Cleavage and Gastrulation in Avian Embryos


Avian embryos differ from those of other vertebrates in several respects – among them, they have a large mass of yolk, the cells initially divide from the centre of a disk with cleavage planes that open into the yolk, and the embryo has great ability to regulate until very late stages of development. After approximately 20 000 cells have been generated, gastrulation begins. This process generates the primitive streak which defines bilateral symmetry, and through which cells from the superficial layer (epiblast) ingress to generate two new layers of embryonic cells (mesoderm and endoderm). This period of development starts to define the three axes of the future embryo (head–tail, dorsoventral and left–right), and it is at this time that many cell fates start to be fixed.

Key concepts:

  • Avian embryos cleave meroblastically: the cleavage planes are initially open to the yolk and generate a disc with smaller cells in the middle and larger, yolky cells outside.

  • Gastrulation is the process by which the embryo generates three germ layers: ectoderm, mesoderm and endoderm. It involves massive cell movements as well as specification of cell fates through differential gene expression.

  • As cells move around the embryo, they change their patterns of gene expression according to their current position. Therefore during early development, gene expression marks cell states rather than cell fates.

  • The mechanisms of early development are largely conserved between different vertebrate classes but there are also some differences.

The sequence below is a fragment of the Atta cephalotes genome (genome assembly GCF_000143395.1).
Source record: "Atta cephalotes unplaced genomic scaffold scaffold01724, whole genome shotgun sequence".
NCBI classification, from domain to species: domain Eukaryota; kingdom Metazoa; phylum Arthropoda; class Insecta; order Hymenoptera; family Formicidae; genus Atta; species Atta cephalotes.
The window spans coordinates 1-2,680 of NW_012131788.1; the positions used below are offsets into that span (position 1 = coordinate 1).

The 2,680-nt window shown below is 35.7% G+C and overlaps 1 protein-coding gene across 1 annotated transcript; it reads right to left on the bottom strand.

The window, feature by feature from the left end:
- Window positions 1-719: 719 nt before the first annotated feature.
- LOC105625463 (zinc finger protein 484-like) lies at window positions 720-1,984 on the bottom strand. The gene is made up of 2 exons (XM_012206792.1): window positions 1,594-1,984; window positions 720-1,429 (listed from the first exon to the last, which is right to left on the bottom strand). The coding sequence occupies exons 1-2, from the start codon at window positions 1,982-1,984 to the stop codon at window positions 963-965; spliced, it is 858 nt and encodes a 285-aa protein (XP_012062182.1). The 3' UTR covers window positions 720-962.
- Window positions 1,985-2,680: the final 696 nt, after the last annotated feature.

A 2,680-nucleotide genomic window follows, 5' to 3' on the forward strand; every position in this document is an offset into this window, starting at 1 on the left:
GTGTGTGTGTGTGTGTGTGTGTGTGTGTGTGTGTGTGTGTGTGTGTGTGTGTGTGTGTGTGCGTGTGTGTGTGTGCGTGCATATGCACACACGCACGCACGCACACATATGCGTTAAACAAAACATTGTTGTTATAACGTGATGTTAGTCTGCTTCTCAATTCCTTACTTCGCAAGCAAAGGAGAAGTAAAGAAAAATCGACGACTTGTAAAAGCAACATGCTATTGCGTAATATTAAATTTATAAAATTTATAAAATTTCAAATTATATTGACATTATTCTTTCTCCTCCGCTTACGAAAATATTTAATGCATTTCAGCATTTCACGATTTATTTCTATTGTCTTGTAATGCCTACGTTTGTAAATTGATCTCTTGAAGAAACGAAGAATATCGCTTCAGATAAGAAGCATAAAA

• Amniote (reptiles, birds and mammals) embryos have a unique capacity to regulate, meaning that when an embryo is cut into half or smaller pieces each piece can generate a whole embryo. Embryos retain this ability right up to the start of gastrulation and this is probably one of the processes responsible for generating identical twins.

  • Neural induction subdivides the ectoderm into neural (future nervous system) and non‐neural (future skin and sensory organs in the head) territories. Neural‐inducing signals in avian embryos arise from the ‘organizer’, Hensen's node.

  • The final head–tail axis of the embryo does not correspond to the axis of the primitive streak (which correlates better with axial and lateral fates). Mesodermal cells that will occupy more cranial positions emerge earlier from the streak than those that will end up in the trunk and tail. After gastrulation, the embryo has mechanisms that convert ‘time’ information into ‘positional identity’.

Keywords: gastrulation; primitive streak; epiblast; mesoderm; endoderm; hypoblast; Hensen's node; neural induction; neurulation

Figure 1.

(a) Structure of a typical avian egg and arrangement of membranes. The egg is shown as a median section cut along the long axis of the shell. Initial stages in meroblastic cleavage, as seen in avian embryos; (b) first cleavage plane; (c) 4‐cell stage and (d) 12‐cell stage.

Figure 2.

General morphology and movements of the upper layer (epiblast) of the chick embryo at stages X (laying) to 5 (early neurulation). Marginal zone is shown in pale pink; Koller's sickle in red. Upper layer movements are indicated by blue arrows. In this figure (and Figure and Figure ) the stages of development before primitive streak formation follow Eyal‐Giladi and Kochav (1976) and are shown in Roman numerals, and those after appearance of the primitive streak follow Hamburger and Hamilton (1951) and appear as Arabic numbers.

Figure 3.